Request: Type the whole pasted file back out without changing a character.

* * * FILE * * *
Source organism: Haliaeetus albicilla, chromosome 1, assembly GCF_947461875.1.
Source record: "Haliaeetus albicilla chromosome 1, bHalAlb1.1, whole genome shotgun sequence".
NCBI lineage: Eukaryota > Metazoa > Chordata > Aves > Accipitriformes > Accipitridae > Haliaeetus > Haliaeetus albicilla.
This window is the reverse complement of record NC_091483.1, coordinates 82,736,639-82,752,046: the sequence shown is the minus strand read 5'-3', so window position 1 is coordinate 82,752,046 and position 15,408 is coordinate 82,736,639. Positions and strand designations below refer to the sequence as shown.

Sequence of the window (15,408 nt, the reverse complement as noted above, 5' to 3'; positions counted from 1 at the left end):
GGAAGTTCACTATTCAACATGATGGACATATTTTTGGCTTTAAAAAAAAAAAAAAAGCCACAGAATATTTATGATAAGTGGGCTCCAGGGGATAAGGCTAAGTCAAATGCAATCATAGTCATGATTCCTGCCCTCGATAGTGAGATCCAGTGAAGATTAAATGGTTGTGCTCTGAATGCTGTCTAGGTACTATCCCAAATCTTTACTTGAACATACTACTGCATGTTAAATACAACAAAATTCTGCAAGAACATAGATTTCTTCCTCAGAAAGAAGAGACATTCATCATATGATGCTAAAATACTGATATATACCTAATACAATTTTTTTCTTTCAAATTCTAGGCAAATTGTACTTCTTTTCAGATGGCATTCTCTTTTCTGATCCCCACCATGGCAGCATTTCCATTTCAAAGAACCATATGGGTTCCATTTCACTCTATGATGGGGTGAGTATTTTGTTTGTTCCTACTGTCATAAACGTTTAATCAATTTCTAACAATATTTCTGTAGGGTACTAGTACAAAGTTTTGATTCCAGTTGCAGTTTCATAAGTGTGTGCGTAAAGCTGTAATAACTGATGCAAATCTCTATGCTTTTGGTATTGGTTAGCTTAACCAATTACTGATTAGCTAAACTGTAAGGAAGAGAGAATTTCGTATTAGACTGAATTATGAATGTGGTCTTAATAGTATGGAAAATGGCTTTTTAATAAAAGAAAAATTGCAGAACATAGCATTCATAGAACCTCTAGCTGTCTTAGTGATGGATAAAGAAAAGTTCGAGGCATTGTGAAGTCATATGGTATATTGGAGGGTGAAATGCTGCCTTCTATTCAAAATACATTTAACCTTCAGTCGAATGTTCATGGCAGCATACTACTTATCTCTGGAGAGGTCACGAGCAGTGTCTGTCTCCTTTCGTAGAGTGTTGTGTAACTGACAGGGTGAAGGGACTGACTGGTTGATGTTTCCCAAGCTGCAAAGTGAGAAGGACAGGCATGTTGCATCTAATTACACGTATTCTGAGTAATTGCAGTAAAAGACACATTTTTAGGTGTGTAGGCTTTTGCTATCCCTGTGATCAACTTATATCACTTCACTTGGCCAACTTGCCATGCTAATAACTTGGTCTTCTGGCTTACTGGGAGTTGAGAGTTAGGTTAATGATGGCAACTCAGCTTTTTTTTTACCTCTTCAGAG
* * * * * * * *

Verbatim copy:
Source organism: Haliaeetus albicilla, chromosome 1, assembly GCF_947461875.1.
Source record: "Haliaeetus albicilla chromosome 1, bHalAlb1.1, whole genome shotgun sequence".
NCBI lineage: Eukaryota > Metazoa > Chordata > Aves > Accipitriformes > Accipitridae > Haliaeetus > Haliaeetus albicilla.
This window is the reverse complement of record NC_091483.1, coordinates 82,736,639-82,752,046: the sequence shown is the minus strand read 5'-3', so window position 1 is coordinate 82,752,046 and position 15,408 is coordinate 82,736,639. Positions and strand designations below refer to the sequence as shown.

Sequence of the window (15,408 nt, the reverse complement as noted above, 5' to 3'; positions counted from 1 at the left end):
GGAAGTTCACTATTCAACATGATGGACATATTTTTGGCTTTAAAAAAAAAAAAAAAGCCACAGAATATTTATGATAAGTGGGCTCCAGGGGATAAGGCTAAGTCAAATGCAATCATAGTCATGATTCCTGCCCTCGATAGTGAGATCCAGTGAAGATTAAATGGTTGTGCTCTGAATGCTGTCTAGGTACTATCCCAAATCTTTACTTGAACATACTACTGCATGTTAAATACAACAAAATTCTGCAAGAACATAGATTTCTTCCTCAGAAAGAAGAGACATTCATCATATGATGCTAAAATACTGATATATACCTAATACAATTTTTTTCTTTCAAATTCTAGGCAAATTGTACTTCTTTTCAGATGGCATTCTCTTTTCTGATCCCCACCATGGCAGCATTTCCATTTCAAAGAACCATATGGGTTCCATTTCACTCTATGATGGGGTGAGTATTTTGTTTGTTCCTACTGTCATAAACGTTTAATCAATTTCTAACAATATTTCTGTAGGGTACTAGTACAAAGTTTTGATTCCAGTTGCAGTTTCATAAGTGTGTGCGTAAAGCTGTAATAACTGATGCAAATCTCTATGCTTTTGGTATTGGTTAGCTTAACCAATTACTGATTAGCTAAACTGTAAGGAAGAGAGAATTTCGTATTAGACTGAATTATGAATGTGGTCTTAATAGTATGGAAAATGGCTTTTTAATAAAAGAAAAATTGCAGAACATAGCATTCATAGAACCTCTAGCTGTCTTAGTGATGGATAAAGAAAAGTTCGAGGCATTGTGAAGTCATATGGTATATTGGAGGGTGAAATGCTGCCTTCTATTCAAAATACATTTAACCTTCAGTCGAATGTTCATGGCAGCATACTACTTATCTCTGGAGAGGTCACGAGCAGTGTCTGTCTCCTTTCGTAGAGTGTTGTGTAACTGACAGGGTGAAGGGACTGACTGGTTGATGTTTCCCAAGCTGCAAAGTGAGAAGGACAGGCATGTTGCATCTAATTACACGTATTCTGAGTAATTGCAGTAAAAGACACATTTTTAGGTGTGTAGGCTTTTGCTATCCCTGTGATCAACTTATATCACTTCACTTGGCCAACTTGCCATGCTAATAACTTGGTCTTCTGGCTTACTGGGAGTTGAGAGTTAGGTTAATGATGGCAACTCAGCTTTTTTTTTACCTCTTCAGAG